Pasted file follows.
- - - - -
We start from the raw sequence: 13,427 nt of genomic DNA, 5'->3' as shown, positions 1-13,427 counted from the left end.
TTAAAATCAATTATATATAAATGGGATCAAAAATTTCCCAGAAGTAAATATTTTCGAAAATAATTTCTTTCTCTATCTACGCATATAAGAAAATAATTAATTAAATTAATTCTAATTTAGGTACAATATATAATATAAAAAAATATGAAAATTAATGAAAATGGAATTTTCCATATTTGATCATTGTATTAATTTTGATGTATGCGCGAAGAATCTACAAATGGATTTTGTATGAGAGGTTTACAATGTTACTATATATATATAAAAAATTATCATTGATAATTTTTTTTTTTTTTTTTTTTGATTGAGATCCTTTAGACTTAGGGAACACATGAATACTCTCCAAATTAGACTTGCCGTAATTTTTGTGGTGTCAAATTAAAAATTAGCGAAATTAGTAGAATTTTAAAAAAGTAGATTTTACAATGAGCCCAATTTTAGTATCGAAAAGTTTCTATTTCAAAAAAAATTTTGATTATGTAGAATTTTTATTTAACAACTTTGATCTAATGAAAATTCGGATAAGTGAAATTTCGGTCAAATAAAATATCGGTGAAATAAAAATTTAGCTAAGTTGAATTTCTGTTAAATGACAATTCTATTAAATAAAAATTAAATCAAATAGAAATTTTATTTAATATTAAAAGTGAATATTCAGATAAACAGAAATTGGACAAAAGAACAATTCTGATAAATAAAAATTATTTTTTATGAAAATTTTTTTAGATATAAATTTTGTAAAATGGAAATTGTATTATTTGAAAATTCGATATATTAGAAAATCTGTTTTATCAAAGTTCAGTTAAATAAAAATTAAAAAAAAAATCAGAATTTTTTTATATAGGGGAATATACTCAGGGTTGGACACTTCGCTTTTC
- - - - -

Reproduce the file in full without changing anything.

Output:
We start from the raw sequence: 13,427 nt of genomic DNA, 5'->3' as shown, positions 1-13,427 counted from the left end.
TTAAAATCAATTATATATAAATGGGATCAAAAATTTCCCAGAAGTAAATATTTTCGAAAATAATTTCTTTCTCTATCTACGCATATAAGAAAATAATTAATTAAATTAATTCTAATTTAGGTACAATATATAATATAAAAAAATATGAAAATTAATGAAAATGGAATTTTCCATATTTGATCATTGTATTAATTTTGATGTATGCGCGAAGAATCTACAAATGGATTTTGTATGAGAGGTTTACAATGTTACTATATATATATAAAAAATTATCATTGATAATTTTTTTTTTTTTTTTTTTTGATTGAGATCCTTTAGACTTAGGGAACACATGAATACTCTCCAAATTAGACTTGCCGTAATTTTTGTGGTGTCAAATTAAAAATTAGCGAAATTAGTAGAATTTTAAAAAAGTAGATTTTACAATGAGCCCAATTTTAGTATCGAAAAGTTTCTATTTCAAAAAAAATTTTGATTATGTAGAATTTTTATTTAACAACTTTGATCTAATGAAAATTCGGATAAGTGAAATTTCGGTCAAATAAAATATCGGTGAAATAAAAATTTAGCTAAGTTGAATTTCTGTTAAATGACAATTCTATTAAATAAAAATTAAATCAAATAGAAATTTTATTTAATATTAAAAGTGAATATTCAGATAAACAGAAATTGGACAAAAGAACAATTCTGATAAATAAAAATTATTTTTTATGAAAATTTTTTTAGATATAAATTTTGTAAAATGGAAATTGTATTATTTGAAAATTCGATATATTAGAAAATCTGTTTTATCAAAGTTCAGTTAAATAAAAATTAAAAAAAAAATCAGAATTTTTTTATATAGGGGAATATACTCAGGGTTGGACACTTCGCTTTTC